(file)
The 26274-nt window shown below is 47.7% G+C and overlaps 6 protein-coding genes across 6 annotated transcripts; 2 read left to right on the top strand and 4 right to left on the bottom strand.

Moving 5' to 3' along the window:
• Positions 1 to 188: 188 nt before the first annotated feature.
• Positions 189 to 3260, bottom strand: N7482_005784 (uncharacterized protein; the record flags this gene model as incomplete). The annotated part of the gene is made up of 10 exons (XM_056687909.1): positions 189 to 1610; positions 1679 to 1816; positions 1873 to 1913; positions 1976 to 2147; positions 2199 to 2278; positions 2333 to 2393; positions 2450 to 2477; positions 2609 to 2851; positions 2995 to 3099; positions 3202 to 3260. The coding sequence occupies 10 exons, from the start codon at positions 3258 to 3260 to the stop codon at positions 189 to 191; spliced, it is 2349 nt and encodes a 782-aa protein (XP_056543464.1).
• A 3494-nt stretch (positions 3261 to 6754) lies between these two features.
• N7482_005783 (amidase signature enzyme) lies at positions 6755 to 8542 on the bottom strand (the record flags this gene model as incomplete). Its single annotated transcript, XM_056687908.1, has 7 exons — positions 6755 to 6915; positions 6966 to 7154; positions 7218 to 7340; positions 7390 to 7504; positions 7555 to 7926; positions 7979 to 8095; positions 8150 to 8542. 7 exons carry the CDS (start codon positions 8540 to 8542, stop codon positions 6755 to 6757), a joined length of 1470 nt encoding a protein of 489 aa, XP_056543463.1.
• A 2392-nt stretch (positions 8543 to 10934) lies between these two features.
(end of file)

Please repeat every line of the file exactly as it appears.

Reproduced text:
The 26274-nt window shown below is 47.7% G+C and overlaps 6 protein-coding genes across 6 annotated transcripts; 2 read left to right on the top strand and 4 right to left on the bottom strand.

Moving 5' to 3' along the window:
• Positions 1 to 188: 188 nt before the first annotated feature.
• Positions 189 to 3260, bottom strand: N7482_005784 (uncharacterized protein; the record flags this gene model as incomplete). The annotated part of the gene is made up of 10 exons (XM_056687909.1): positions 189 to 1610; positions 1679 to 1816; positions 1873 to 1913; positions 1976 to 2147; positions 2199 to 2278; positions 2333 to 2393; positions 2450 to 2477; positions 2609 to 2851; positions 2995 to 3099; positions 3202 to 3260. The coding sequence occupies 10 exons, from the start codon at positions 3258 to 3260 to the stop codon at positions 189 to 191; spliced, it is 2349 nt and encodes a 782-aa protein (XP_056543464.1).
• A 3494-nt stretch (positions 3261 to 6754) lies between these two features.
• N7482_005783 (amidase signature enzyme) lies at positions 6755 to 8542 on the bottom strand (the record flags this gene model as incomplete). Its single annotated transcript, XM_056687908.1, has 7 exons — positions 6755 to 6915; positions 6966 to 7154; positions 7218 to 7340; positions 7390 to 7504; positions 7555 to 7926; positions 7979 to 8095; positions 8150 to 8542. 7 exons carry the CDS (start codon positions 8540 to 8542, stop codon positions 6755 to 6757), a joined length of 1470 nt encoding a protein of 489 aa, XP_056543463.1.
• A 2392-nt stretch (positions 8543 to 10934) lies between these two features.